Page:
Make us your home page

Get the quickest, smartest news, analysis and photos from the Bucs game emailed to you shortly after the final whistle.

(View our Privacy Policy)

Rule 5 draft could help Rays' Kevin Gadea fulfill big-league dream

Kevin Gadea, 22, has never pitched about Class A but, armed with a mid 90s fastball, has a chance to join the Rays pen.


Kevin Gadea, 22, has never pitched about Class A but, armed with a mid 90s fastball, has a chance to join the Rays pen.


The quiet December morning in the Gadea household in Chinandega, Nicaragua, was shattered when Kevin Gadea stirred awake and checked his iPhone messages.

There was one from the Mariners. Gadea was now a Ray.

"I was screaming," he said.

The commotion woke his mother, Rosibel.

Gadea told her the Rays selected him with the fourth pick of the Rule 5 draft, which is held on the final day of the Winter Meetings.

"A lot of things changed, man," Gadea said. "It was crazy."

In an instant, the 22-year-old right-hander with a fastball that can touch the mid 90s but with limited minor-league experience went from hoping to pitching this summer at Double A to competing for a spot in the Rays bullpen.

"You go from A ball and now you're in major-league spring training with a chance to make a team," Rays senior vice president of baseball operations Chaim Bloom said. "It's got to be kind of a wild experience."

The Rule 5 draft is used to prevent teams from stockpiling too many prospects. Those eligible are players who were 18 or younger before the major-league draft, have played five years in the minors and are not on the 40-man roster; or those who were 19 or older prior to the draft, spent four years in the minors and are not on the 40-man.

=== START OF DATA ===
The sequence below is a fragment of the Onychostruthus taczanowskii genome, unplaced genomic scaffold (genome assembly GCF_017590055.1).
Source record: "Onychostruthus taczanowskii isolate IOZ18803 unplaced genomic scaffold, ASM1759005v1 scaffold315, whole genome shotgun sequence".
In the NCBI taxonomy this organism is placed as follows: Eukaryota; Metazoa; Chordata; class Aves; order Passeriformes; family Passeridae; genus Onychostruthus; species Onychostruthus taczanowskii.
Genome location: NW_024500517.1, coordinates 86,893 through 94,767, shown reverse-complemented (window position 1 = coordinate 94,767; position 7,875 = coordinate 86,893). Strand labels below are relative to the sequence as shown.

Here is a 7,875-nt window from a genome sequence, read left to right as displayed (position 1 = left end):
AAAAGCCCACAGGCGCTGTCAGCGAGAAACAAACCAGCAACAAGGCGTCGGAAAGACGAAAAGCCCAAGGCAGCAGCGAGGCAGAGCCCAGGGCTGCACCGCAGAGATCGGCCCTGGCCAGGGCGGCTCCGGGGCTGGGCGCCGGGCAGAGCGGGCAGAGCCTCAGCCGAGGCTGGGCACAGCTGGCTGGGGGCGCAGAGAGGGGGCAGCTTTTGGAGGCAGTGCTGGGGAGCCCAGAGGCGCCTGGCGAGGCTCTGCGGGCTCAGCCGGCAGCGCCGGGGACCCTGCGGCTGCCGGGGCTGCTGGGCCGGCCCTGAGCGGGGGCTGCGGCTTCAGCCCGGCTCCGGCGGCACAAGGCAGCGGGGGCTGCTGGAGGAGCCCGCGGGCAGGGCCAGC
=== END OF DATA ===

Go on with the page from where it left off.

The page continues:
Players selected in the major-league portion of the draft must remain on the 25-man roster for an entire season or be placed on waivers. If they clear waivers, they have to be offered back to their original team. If the drafting team still wants to keep the player in the organization, it can work out a trade with the original team.

That's how the Rays acquired catcher Curt Casali after the Tigers picked up pitcher Kyle Lobstein (drafted by the Mets and traded to the Tigers) during the 2012 Rule 5 draft.

Normally the Rays lose players in the Rule 5 draft. They lost outfielders Tyler Goeddel (Phillies) and Joey Rickard (Orioles) in 2015. They lost outfielder Josh Hamilton in 2006.

Taking Gadea was a bit out of character for a team that prides itself on drafting and developing its own starting pitchers. For the bullpen, the Rays tend to seek major-league veterans.

"I think the two things you look for are: What do you think the long-term upside is? And do you think he has a chance to stick and help our club?" Bloom said. "We really like him as a prospect. We think he's a good starting pitching prospect, and the fact he has good stuff, has a good changeup and is a strike thrower, we felt he has a chance to stick here and help our team win."

Gadea has pitched in 45 minor-league games over four seasons, with only 10 games last year at the low Class A level. Yet, he could be one of the seven relievers to make the team.